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Cancer Immunol Res. 2018 Apr;6(4):467-480. doi: 10.1158/2326-6066.CIR-17-0207. Epub 2018 Feb 19.

Intrinsic Functional Potential of NK-Cell Subsets Constrains Retargeting Driven by Chimeric Antigen Receptors.

Author information

1
Department of Cancer Immunology, Institute for Cancer Research, Oslo University Hospital, Radiumhospitalet, Norway.
2
The KG Jebsen Centre for Cancer Immunotherapy, Institute of Clinical Medicine, University of Oslo, Oslo, Norway.
3
Department of Immunology, Centre for Biostructure Research, Medical University of Warsaw, Warsaw, Poland.
4
Postgraduate School of Molecular Medicine, Medical University of Warsaw, Warsaw, Poland.
5
Science for Life Laboratory, Department of Applied Physics, KTH-Royal Institute of Technology, Solna, Sweden.
6
Department of Microbiology, Tumor and Cell Biology, Karolinska Institutet, Stockholm, Sweden.
7
Department of Clinical Immunology, Transplantation Institute, Medical University of Warsaw, Warsaw, Poland.
8
Department of Oncology, Oslo University Hospital, Oslo, Norway.
9
Department of Cancer Immunology, Institute for Cancer Research, Oslo University Hospital, Radiumhospitalet, Norway. k.j.malmberg@medisin.uio.no.
10
Centre for Infectious Medicine, Department of Medicine Huddinge, Karolinska Institutet, Stockholm, Sweden.

Abstract

Natural killer (NK) cells hold potential as a source of allogeneic cytotoxic effector cells for chimeric antigen receptor (CAR)-mediated therapies. Here, we explored the feasibility of transfecting CAR-encoding mRNA into primary NK cells and investigated how the intrinsic potential of discrete NK-cell subsets affects retargeting efficiency. After screening five second- and third-generation anti-CD19 CAR constructs with different signaling domains and spacer regions, a third-generation CAR with the CH2-domain removed was selected based on its expression and functional profiles. Kinetics experiments revealed that CAR expression was optimal after 3 days of IL15 stimulation prior to transfection, consistently achieving over 80% expression. CAR-engineered NK cells acquired increased degranulation toward CD19+ targets, and maintained their intrinsic degranulation response toward CD19- K562 cells. The response of redirected NK-cell subsets against CD19+ targets was dependent on their intrinsic thresholds for activation determined through both differentiation and education by killer cell immunoglobulin-like receptors (KIR) and/or CD94/NKG2A binding to self HLA class I and HLA-E, respectively. Redirected primary NK cells were insensitive to inhibition through NKG2A/HLA-E interactions but remained sensitive to inhibition through KIR depending on the amount of HLA class I expressed on target cells. Adaptive NK cells, expressing NKG2C, CD57, and self-HLA-specific KIR(s), displayed superior ability to kill CD19+, HLA low, or mismatched tumor cells. These findings support the feasibility of primary allogeneic NK cells for CAR engineering and highlight a need to consider NK-cell diversity when optimizing efficacy of cancer immunotherapies based on CAR-expressing NK cells. Cancer Immunol Res; 6(4); 467-80. ©2018 AACR.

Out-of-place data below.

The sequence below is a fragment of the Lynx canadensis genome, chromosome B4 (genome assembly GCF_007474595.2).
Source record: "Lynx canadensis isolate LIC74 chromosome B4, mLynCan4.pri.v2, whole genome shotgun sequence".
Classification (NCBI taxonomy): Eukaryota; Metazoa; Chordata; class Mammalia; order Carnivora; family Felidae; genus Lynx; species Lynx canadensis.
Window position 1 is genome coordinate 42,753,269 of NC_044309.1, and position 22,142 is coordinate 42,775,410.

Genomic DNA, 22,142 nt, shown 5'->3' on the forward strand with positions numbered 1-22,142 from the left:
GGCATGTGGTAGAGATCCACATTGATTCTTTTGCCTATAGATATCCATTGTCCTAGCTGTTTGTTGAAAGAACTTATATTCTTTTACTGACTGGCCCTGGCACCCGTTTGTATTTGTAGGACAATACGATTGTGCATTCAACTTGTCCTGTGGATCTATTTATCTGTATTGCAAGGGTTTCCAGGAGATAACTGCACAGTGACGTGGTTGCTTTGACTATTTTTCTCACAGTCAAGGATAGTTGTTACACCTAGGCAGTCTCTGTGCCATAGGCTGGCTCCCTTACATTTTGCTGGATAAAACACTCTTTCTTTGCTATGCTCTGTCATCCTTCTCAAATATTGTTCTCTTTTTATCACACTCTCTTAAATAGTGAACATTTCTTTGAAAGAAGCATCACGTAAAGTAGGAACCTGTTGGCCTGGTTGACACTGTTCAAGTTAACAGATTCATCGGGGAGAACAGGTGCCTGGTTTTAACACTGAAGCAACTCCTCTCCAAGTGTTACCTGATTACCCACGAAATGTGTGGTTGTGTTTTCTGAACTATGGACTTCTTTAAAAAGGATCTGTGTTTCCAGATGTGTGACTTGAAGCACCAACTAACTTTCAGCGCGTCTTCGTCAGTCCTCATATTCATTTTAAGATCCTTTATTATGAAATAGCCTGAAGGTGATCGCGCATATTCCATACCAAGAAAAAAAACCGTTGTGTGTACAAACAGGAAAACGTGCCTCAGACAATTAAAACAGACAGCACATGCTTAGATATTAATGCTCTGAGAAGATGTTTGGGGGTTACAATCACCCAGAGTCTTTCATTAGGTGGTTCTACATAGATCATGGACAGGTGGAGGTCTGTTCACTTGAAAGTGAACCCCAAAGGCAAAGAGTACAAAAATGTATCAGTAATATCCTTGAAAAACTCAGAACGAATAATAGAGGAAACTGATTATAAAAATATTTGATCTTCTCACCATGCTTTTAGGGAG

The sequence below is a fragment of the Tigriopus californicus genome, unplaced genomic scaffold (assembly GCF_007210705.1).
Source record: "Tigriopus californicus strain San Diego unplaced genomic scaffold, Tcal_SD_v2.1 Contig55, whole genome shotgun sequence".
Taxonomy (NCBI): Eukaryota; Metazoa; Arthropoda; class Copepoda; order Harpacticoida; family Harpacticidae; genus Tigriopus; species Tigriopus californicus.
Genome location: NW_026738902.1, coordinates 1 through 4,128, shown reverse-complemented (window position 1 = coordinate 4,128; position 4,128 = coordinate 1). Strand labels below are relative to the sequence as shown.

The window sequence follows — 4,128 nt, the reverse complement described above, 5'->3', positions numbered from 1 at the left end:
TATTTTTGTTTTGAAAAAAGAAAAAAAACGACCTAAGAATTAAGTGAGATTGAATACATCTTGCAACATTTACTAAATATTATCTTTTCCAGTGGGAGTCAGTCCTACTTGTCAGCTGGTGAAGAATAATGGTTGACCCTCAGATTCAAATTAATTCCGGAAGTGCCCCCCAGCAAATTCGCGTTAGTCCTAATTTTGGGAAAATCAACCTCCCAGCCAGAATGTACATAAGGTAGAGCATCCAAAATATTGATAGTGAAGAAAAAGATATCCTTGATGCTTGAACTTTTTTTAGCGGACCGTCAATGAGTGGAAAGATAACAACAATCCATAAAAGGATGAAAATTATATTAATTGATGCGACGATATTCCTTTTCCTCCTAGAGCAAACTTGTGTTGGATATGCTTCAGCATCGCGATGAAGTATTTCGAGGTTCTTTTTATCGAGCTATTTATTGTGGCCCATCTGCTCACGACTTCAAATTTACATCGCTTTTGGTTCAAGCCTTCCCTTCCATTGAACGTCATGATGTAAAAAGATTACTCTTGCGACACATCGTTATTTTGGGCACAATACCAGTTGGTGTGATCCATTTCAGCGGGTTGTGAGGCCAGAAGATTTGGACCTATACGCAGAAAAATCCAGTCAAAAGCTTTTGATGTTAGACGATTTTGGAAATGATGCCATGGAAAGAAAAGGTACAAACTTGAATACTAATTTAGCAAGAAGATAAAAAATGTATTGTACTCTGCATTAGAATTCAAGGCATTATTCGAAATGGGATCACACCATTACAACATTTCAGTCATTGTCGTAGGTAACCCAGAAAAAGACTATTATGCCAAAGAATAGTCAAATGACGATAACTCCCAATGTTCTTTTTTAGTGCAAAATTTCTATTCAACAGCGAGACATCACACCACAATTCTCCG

PMID:
29459477
DOI:
10.1158/2326-6066.CIR-17-0207
[Indexed for MEDLINE]

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